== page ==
Papers

Millennials in Supply Chain

This research paper from SCMR, APICS and APQC finds the next generation is focused, engaged, enthused and committed when it comes to working in supply chain management, indeed, supply chain represents a sought-after, dynamic and rewarding long-term career choice for professionals in their 20s and 30s. By APICS, APQC, Supply Chain Management Review

October 15, 2017

Today’s Millennial Supply Chain Professionals are engaged, satisfied, productive, committed, definitely not slackers.

Whether warranted or not, perceptions of millennials in the workplace are often less than stellar, characterized by labels like entitled, impatient, unreliable and unrealistic.

But new research just completed paints a very different picture: one that shows an engaged, satisfied, productive and committed workforce of twenty- and thirty-something professionals working in the supply chain.

Indeed, a strong majority of millennials working in supply chain today began their career in supply chain, expect to be working in the supply chain in five years, and are highly satisfied with their careers.

They’re moving around less and see more opportunities for advancement.

Equally encouraging is the fact that millennials feel they can make a difference in the supply chain field; believe that working in supply chain helps with their personal growth and development; and see opportunities for job advancement within the field.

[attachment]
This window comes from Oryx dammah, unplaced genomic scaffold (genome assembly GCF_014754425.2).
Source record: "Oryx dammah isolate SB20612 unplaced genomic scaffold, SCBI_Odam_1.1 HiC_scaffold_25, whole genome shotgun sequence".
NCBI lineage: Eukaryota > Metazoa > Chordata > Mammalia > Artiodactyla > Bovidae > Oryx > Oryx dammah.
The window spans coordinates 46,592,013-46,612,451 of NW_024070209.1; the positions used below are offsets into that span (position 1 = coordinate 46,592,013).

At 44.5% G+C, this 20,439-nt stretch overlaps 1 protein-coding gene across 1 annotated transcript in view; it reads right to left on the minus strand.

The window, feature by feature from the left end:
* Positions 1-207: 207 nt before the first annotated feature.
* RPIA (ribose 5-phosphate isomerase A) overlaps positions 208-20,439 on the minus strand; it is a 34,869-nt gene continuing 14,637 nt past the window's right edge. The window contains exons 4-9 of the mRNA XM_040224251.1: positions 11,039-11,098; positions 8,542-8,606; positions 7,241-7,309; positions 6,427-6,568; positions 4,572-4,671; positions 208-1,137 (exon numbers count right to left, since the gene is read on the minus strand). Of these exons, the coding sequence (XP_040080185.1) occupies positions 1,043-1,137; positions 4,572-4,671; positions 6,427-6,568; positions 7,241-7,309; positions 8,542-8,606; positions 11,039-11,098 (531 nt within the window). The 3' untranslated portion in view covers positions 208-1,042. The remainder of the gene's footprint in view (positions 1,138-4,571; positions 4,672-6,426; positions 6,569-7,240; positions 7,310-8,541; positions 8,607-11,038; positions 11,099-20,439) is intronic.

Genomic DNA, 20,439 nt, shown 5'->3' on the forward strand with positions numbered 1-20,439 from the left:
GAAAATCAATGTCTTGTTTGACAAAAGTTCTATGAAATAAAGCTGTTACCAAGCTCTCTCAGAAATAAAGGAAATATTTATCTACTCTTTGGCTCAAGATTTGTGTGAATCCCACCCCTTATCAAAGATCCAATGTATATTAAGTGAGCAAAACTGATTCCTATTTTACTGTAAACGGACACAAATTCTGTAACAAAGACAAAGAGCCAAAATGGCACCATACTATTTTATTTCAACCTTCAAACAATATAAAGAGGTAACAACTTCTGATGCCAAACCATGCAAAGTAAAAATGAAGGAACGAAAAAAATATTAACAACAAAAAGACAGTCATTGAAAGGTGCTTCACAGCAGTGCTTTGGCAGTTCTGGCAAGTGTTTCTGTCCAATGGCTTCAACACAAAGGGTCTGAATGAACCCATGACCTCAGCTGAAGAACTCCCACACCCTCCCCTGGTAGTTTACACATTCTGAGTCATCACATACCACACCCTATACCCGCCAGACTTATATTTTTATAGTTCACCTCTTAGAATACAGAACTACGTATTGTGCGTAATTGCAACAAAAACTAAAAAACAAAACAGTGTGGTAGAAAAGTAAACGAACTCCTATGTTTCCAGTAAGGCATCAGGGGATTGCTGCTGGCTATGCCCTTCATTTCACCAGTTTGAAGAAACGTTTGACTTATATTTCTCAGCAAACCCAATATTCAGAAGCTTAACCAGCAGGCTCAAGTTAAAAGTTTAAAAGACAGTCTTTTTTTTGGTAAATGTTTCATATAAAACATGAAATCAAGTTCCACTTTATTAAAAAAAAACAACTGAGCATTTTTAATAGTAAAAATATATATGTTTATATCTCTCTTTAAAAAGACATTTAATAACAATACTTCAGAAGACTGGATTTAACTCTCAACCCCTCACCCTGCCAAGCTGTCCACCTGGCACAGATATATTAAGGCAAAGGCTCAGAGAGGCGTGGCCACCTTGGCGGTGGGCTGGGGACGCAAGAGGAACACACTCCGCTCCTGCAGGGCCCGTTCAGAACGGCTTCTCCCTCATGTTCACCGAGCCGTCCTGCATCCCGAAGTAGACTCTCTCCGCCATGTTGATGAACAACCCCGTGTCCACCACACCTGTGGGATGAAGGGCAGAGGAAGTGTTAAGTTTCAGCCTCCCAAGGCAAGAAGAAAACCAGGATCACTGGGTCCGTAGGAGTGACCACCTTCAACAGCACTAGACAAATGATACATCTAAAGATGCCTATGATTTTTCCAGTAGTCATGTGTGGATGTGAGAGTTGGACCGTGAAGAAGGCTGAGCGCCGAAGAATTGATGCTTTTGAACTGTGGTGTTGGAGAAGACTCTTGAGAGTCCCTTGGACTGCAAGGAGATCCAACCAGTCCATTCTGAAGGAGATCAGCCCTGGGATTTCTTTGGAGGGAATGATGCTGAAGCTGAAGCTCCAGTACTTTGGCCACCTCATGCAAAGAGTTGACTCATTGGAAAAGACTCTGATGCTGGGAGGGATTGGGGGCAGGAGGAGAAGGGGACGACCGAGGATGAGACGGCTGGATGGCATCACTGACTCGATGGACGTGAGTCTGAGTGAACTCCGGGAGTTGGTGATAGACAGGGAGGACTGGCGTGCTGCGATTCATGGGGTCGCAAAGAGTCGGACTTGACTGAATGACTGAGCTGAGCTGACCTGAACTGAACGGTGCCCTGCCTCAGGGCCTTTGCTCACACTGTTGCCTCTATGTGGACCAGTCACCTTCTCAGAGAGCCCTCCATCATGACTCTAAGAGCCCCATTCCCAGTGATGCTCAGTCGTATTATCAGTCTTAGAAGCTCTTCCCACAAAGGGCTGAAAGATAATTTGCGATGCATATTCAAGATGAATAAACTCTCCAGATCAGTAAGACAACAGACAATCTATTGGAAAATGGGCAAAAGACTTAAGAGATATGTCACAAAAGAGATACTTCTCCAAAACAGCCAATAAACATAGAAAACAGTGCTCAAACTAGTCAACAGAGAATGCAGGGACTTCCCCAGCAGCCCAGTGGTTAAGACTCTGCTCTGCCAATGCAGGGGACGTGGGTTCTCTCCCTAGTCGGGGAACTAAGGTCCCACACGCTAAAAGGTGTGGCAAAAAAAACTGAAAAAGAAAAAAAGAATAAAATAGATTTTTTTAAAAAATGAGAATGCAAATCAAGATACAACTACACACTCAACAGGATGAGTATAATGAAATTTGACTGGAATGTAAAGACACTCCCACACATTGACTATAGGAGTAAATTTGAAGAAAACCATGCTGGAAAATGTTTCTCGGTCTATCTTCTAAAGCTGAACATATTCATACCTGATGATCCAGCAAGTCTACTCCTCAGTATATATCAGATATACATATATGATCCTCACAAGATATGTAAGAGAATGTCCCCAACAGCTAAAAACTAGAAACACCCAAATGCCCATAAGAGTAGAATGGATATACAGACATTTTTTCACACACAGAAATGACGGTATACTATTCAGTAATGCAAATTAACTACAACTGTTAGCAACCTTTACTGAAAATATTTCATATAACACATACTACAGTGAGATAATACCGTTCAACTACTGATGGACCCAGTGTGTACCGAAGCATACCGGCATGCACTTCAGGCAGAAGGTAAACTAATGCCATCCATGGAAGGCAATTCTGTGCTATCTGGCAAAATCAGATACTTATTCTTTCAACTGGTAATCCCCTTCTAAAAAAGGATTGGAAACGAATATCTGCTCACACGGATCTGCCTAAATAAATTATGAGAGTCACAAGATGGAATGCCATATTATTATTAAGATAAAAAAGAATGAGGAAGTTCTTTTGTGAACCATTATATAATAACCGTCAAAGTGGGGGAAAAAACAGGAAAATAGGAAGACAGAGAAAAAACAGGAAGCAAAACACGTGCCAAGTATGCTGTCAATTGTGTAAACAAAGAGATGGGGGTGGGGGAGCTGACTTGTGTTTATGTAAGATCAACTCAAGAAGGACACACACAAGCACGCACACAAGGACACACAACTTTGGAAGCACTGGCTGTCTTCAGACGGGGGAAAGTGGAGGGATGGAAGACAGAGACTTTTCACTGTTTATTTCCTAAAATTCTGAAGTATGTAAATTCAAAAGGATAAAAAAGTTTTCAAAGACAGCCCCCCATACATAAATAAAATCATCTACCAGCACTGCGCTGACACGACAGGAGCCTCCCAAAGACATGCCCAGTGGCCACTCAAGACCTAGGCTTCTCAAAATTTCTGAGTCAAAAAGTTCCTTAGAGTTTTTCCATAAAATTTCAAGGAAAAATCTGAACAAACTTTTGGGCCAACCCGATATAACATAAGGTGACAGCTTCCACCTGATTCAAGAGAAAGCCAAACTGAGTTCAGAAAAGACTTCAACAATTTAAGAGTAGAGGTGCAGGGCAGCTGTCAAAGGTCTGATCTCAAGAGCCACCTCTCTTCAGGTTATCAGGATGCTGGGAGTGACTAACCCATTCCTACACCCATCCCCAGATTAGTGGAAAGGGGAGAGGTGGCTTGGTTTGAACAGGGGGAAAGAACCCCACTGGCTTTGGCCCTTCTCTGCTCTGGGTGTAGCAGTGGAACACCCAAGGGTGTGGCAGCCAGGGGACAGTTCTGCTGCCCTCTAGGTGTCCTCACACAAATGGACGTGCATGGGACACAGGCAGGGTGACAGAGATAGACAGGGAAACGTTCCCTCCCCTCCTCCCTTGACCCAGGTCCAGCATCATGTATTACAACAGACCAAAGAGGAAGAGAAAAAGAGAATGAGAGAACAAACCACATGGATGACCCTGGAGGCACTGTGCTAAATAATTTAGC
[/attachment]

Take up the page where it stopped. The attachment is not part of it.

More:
The supply chain is career path rich with opportunity for millennials.

Not only has supply chain emerged as a key differentiator and competitive advantage for businesses large and small, but it also brings enriching and meaningful opportunities to address a set of diverse, global, ecological and ethical challenges that have a very real and tangible impact on the world and its inhabitants – issues that millennials find worthwhile and personally rewarding.

Table of Contents

Changing the Face of Supply Chain
Millennials bring ambition, higher education and more women to the field

Millennials Don’t Just “Fall Into” Supply Chain
This generation comes to the field with early and prolonged commitment

Wide-Ranging Positions, Interests, and Goals
Supply chain roles and the interests of the people who hold them are complex and varied

A More Realistic, Stable and Content Workforce
Millennials in supply chain are more pragmatic, less image-conscious

The Do-It-Yourself Nature of the Job
Not without its challenges, millennials seek structure, guidance and a clear upward path in a career in supply chain

Millennials and the Supply Chain Talent Shortage
As baby boomers retire, will the influx of graduates with degrees in supply chain ensure a robust workforce?


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